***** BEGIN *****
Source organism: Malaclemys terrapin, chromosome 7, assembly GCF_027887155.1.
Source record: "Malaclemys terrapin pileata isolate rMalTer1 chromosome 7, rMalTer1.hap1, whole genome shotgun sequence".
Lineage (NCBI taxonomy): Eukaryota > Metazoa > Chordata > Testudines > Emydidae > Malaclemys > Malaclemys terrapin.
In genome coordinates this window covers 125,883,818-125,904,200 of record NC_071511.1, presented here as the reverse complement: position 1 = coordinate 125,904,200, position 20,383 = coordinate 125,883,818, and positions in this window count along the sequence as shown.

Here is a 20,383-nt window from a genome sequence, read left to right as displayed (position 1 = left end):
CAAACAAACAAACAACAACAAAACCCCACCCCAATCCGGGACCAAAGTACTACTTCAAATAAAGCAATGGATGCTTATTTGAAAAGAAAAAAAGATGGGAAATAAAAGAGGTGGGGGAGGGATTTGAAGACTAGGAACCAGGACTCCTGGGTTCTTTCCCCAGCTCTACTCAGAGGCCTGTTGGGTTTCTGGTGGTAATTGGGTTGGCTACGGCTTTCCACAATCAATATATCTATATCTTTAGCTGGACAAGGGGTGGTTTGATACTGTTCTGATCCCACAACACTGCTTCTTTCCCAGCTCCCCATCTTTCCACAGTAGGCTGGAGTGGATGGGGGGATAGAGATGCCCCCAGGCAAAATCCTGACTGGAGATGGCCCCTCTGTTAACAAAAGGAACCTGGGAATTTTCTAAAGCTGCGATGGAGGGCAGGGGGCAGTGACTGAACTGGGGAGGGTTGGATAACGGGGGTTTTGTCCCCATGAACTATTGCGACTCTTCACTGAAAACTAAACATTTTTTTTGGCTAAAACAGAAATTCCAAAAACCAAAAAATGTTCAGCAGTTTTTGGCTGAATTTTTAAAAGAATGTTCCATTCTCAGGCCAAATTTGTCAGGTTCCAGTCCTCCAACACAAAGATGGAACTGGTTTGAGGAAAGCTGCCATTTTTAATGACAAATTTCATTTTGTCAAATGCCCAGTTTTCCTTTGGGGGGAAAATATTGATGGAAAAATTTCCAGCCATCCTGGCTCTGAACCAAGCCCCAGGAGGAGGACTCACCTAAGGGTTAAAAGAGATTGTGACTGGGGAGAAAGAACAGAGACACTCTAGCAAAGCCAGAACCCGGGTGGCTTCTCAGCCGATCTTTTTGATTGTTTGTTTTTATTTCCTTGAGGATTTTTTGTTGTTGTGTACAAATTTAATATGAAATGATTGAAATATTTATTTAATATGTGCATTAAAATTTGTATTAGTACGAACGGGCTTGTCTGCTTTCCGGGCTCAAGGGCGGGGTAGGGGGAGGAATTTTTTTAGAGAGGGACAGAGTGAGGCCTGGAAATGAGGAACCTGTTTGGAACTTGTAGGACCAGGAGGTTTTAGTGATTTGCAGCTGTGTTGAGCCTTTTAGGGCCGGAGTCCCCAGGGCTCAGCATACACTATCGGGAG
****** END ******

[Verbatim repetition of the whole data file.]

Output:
Source organism: Malaclemys terrapin, chromosome 7, assembly GCF_027887155.1.
Source record: "Malaclemys terrapin pileata isolate rMalTer1 chromosome 7, rMalTer1.hap1, whole genome shotgun sequence".
Lineage (NCBI taxonomy): Eukaryota > Metazoa > Chordata > Testudines > Emydidae > Malaclemys > Malaclemys terrapin.
In genome coordinates this window covers 125,883,818-125,904,200 of record NC_071511.1, presented here as the reverse complement: position 1 = coordinate 125,904,200, position 20,383 = coordinate 125,883,818, and positions in this window count along the sequence as shown.

Here is a 20,383-nt window from a genome sequence, read left to right as displayed (position 1 = left end):
CAAACAAACAAACAACAACAAAACCCCACCCCAATCCGGGACCAAAGTACTACTTCAAATAAAGCAATGGATGCTTATTTGAAAAGAAAAAAAGATGGGAAATAAAAGAGGTGGGGGAGGGATTTGAAGACTAGGAACCAGGACTCCTGGGTTCTTTCCCCAGCTCTACTCAGAGGCCTGTTGGGTTTCTGGTGGTAATTGGGTTGGCTACGGCTTTCCACAATCAATATATCTATATCTTTAGCTGGACAAGGGGTGGTTTGATACTGTTCTGATCCCACAACACTGCTTCTTTCCCAGCTCCCCATCTTTCCACAGTAGGCTGGAGTGGATGGGGGGATAGAGATGCCCCCAGGCAAAATCCTGACTGGAGATGGCCCCTCTGTTAACAAAAGGAACCTGGGAATTTTCTAAAGCTGCGATGGAGGGCAGGGGGCAGTGACTGAACTGGGGAGGGTTGGATAACGGGGGTTTTGTCCCCATGAACTATTGCGACTCTTCACTGAAAACTAAACATTTTTTTTGGCTAAAACAGAAATTCCAAAAACCAAAAAATGTTCAGCAGTTTTTGGCTGAATTTTTAAAAGAATGTTCCATTCTCAGGCCAAATTTGTCAGGTTCCAGTCCTCCAACACAAAGATGGAACTGGTTTGAGGAAAGCTGCCATTTTTAATGACAAATTTCATTTTGTCAAATGCCCAGTTTTCCTTTGGGGGGAAAATATTGATGGAAAAATTTCCAGCCATCCTGGCTCTGAACCAAGCCCCAGGAGGAGGACTCACCTAAGGGTTAAAAGAGATTGTGACTGGGGAGAAAGAACAGAGACACTCTAGCAAAGCCAGAACCCGGGTGGCTTCTCAGCCGATCTTTTTGATTGTTTGTTTTTATTTCCTTGAGGATTTTTTGTTGTTGTGTACAAATTTAATATGAAATGATTGAAATATTTATTTAATATGTGCATTAAAATTTGTATTAGTACGAACGGGCTTGTCTGCTTTCCGGGCTCAAGGGCGGGGTAGGGGGAGGAATTTTTTTAGAGAGGGACAGAGTGAGGCCTGGAAATGAGGAACCTGTTTGGAACTTGTAGGACCAGGAGGTTTTAGTGATTTGCAGCTGTGTTGAGCCTTTTAGGGCCGGAGTCCCCAGGGCTCAGCATACACTATCGGGAG